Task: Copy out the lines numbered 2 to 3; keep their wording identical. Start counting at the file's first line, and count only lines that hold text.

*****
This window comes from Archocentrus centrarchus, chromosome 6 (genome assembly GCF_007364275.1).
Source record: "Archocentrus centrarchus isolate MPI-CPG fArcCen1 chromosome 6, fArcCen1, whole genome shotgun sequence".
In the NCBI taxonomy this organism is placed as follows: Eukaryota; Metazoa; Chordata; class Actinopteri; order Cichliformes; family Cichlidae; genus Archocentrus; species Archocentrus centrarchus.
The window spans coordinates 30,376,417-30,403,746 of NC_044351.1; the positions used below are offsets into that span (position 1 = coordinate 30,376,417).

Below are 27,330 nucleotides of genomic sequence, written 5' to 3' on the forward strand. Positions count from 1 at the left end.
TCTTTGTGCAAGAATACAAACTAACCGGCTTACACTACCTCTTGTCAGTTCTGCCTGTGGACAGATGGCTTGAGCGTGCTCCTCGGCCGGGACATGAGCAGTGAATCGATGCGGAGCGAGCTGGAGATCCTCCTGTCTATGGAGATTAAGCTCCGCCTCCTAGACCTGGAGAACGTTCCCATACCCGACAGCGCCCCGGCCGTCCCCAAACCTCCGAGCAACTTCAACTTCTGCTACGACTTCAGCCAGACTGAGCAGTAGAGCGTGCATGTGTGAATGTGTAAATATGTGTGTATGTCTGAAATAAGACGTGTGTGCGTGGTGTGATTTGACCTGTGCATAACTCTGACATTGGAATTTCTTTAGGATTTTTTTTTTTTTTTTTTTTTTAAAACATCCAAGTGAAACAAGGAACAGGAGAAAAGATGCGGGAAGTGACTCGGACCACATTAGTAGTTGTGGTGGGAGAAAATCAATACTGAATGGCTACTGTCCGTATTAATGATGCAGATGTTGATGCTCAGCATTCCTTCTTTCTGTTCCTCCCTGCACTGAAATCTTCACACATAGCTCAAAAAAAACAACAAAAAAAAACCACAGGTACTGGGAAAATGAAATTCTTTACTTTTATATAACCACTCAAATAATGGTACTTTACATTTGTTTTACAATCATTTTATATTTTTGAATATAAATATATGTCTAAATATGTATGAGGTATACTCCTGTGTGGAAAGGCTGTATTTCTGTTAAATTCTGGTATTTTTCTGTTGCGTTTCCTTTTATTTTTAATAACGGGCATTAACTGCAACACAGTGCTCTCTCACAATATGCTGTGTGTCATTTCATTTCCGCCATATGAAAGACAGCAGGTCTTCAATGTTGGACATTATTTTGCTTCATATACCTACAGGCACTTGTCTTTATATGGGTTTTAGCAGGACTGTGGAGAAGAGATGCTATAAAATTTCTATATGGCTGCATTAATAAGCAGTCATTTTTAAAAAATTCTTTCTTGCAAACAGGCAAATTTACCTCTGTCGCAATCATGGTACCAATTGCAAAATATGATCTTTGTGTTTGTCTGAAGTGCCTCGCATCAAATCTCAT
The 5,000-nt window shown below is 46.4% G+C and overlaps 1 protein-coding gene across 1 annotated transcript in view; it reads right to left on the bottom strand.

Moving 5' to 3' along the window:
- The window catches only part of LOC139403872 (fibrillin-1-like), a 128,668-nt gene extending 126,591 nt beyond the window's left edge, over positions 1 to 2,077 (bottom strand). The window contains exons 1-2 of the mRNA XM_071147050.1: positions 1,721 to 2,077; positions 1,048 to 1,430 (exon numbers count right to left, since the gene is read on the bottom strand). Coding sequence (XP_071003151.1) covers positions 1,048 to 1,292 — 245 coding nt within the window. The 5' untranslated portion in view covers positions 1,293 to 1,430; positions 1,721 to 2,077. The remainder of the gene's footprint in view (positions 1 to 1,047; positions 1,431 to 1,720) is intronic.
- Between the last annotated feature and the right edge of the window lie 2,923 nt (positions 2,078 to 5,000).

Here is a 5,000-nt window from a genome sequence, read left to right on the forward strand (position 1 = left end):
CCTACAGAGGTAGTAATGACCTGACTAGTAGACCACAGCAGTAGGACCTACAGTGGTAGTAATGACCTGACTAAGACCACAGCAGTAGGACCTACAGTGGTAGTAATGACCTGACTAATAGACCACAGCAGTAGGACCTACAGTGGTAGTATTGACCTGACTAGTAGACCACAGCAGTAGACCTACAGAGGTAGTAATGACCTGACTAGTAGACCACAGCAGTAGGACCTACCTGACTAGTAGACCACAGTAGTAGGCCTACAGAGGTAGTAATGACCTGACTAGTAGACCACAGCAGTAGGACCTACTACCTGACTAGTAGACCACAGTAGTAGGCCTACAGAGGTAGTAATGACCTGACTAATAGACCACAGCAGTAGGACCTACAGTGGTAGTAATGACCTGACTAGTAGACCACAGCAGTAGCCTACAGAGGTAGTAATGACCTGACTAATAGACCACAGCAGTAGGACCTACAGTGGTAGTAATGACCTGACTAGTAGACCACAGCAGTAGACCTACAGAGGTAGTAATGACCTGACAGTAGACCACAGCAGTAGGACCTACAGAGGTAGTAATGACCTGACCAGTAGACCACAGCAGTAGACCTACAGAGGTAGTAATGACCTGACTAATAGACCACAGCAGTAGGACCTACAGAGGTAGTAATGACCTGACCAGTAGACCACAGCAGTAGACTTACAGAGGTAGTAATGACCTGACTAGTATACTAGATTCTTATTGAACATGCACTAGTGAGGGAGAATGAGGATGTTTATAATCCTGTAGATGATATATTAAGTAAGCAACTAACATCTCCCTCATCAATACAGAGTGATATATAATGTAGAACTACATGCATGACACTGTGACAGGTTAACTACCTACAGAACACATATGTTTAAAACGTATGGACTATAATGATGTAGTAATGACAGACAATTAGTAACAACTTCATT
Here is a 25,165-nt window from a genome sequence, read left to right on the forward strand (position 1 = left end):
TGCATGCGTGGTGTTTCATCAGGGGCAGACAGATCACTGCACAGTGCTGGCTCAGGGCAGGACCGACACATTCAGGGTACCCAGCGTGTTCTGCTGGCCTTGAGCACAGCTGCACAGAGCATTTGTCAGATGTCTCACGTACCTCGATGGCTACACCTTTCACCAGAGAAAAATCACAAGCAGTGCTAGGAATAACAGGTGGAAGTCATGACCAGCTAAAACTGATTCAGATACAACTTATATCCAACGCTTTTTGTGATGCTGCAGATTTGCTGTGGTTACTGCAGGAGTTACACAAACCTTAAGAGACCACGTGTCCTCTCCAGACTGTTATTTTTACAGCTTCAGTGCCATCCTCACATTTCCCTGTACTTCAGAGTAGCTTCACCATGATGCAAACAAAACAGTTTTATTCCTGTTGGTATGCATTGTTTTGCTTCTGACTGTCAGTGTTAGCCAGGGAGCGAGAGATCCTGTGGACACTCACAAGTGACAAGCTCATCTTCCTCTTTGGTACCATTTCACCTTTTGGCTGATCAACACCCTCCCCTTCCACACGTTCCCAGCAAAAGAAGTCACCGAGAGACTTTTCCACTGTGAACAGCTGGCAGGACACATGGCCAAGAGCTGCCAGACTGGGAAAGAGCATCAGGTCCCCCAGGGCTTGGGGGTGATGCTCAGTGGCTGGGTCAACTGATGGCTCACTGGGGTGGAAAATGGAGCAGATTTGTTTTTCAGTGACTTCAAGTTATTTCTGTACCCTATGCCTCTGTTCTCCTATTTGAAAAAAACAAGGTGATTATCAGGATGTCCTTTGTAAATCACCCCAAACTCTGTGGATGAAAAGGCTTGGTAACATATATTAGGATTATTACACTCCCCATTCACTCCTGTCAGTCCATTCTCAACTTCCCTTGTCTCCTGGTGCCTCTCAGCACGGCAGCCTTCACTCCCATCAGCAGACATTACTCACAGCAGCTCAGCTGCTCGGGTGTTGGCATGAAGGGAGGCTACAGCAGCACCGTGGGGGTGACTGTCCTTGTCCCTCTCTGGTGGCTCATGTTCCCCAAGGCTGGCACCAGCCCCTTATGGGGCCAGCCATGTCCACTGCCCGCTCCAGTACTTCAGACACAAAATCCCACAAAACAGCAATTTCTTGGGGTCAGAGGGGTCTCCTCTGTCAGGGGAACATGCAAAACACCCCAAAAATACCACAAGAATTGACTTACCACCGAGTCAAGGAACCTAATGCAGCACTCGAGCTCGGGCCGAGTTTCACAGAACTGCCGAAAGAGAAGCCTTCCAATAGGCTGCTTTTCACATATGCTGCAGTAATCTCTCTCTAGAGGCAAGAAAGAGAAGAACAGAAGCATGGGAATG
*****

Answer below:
Source record: "Archocentrus centrarchus isolate MPI-CPG fArcCen1 chromosome 6, fArcCen1, whole genome shotgun sequence".
In the NCBI taxonomy this organism is placed as follows: Eukaryota; Metazoa; Chordata; class Actinopteri; order Cichliformes; family Cichlidae; genus Archocentrus; species Archocentrus centrarchus.